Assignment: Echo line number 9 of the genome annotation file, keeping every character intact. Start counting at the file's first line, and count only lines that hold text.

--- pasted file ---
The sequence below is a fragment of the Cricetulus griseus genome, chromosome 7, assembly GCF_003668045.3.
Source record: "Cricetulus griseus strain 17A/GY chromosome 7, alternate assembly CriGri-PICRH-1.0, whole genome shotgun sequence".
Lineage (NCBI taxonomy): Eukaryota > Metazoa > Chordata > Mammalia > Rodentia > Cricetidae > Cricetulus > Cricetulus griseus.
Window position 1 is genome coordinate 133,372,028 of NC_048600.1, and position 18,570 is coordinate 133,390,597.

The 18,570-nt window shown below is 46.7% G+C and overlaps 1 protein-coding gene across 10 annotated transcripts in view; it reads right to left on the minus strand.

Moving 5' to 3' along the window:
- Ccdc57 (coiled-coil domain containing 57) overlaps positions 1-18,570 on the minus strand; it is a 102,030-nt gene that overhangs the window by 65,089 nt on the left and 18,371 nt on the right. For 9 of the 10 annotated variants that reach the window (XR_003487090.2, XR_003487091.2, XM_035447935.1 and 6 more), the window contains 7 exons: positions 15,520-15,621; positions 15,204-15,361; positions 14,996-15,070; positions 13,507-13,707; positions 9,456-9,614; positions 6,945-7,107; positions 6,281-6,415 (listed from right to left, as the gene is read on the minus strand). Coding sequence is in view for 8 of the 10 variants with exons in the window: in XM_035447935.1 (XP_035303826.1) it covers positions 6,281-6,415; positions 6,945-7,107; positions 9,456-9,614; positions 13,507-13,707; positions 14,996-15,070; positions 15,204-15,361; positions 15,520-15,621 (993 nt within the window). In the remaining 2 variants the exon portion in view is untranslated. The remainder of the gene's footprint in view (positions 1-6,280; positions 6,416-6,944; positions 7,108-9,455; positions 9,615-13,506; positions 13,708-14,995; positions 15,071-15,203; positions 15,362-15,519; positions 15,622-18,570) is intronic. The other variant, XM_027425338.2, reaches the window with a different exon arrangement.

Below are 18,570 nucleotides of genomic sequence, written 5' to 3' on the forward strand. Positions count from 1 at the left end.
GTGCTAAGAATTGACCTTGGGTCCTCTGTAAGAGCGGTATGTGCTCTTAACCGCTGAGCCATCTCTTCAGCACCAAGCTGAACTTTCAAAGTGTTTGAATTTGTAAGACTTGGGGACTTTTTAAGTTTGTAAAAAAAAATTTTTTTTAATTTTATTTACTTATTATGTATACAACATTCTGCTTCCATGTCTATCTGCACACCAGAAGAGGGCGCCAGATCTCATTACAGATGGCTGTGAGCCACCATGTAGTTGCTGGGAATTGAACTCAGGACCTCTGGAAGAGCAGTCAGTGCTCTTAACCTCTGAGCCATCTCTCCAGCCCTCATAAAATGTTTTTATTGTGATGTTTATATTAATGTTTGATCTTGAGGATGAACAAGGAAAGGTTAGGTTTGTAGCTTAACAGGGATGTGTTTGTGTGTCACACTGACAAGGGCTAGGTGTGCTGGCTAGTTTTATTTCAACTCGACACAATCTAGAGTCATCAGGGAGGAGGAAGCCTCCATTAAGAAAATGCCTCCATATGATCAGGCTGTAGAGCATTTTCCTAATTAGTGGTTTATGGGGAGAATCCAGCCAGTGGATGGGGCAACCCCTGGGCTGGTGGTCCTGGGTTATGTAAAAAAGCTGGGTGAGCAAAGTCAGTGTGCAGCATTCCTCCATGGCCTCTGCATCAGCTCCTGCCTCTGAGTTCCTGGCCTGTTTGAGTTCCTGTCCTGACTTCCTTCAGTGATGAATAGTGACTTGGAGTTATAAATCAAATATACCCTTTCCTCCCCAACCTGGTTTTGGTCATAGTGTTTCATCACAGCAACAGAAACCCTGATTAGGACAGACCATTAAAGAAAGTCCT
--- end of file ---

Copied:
GTGCTAAGAATTGACCTTGGGTCCTCTGTAAGAGCGGTATGTGCTCTTAACCGCTGAGCCATCTCTTCAGCACCAAGCTGAACTTTCAAAGTGTTTGAATTTGTAAGACTTGGGGACTTTTTAAGTTTGTAAAAAAAAATTTTTTTTAATTTTATTTACTTATTATGTATACAACATTCTGCTTCCATGTCTATCTGCACACCAGAAGAGGGCGCCAGATCTCATTACAGATGGCTGTGAGCCACCATGTAGTTGCTGGGAATTGAACTCAGGACCTCTGGAAGAGCAGTCAGTGCTCTTAACCTCTGAGCCATCTCTCCAGCCCTCATAAAATGTTTTTATTGTGATGTTTATATTAATGTTTGATCTTGAGGATGAACAAGGAAAGGTTAGGTTTGTAGCTTAACAGGGATGTGTTTGTGTGTCACACTGACAAGGGCTAGGTGTGCTGGCTAGTTTTATTTCAACTCGACACAATCTAGAGTCATCAGGGAGGAGGAAGCCTCCATTAAGAAAATGCCTCCATATGATCAGGCTGTAGAGCATTTTCCTAATTAGTGGTTTATGGGGAGAATCCAGCCAGTGGATGGGGCAACCCCTGGGCTGGTGGTCCTGGGTTATGTAAAAAAGCTGGGTGAGCAAAGTCAGTGTGCAGCATTCCTCCATGGCCTCTGCATCAGCTCCTGCCTCTGAGTTCCTGGCCTGTTTGAGTTCCTGTCCTGACTTCCTTCAGTGATGAATAGTGACTTGGAGTTATAAATCAAATATACCCTTTCCTCCCCAACCTGGTTTTGGTCATAGTGTTTCATCACAGCAACAGAAACCCTGATTAGGACAGACCATTAAAGAAAGTCCT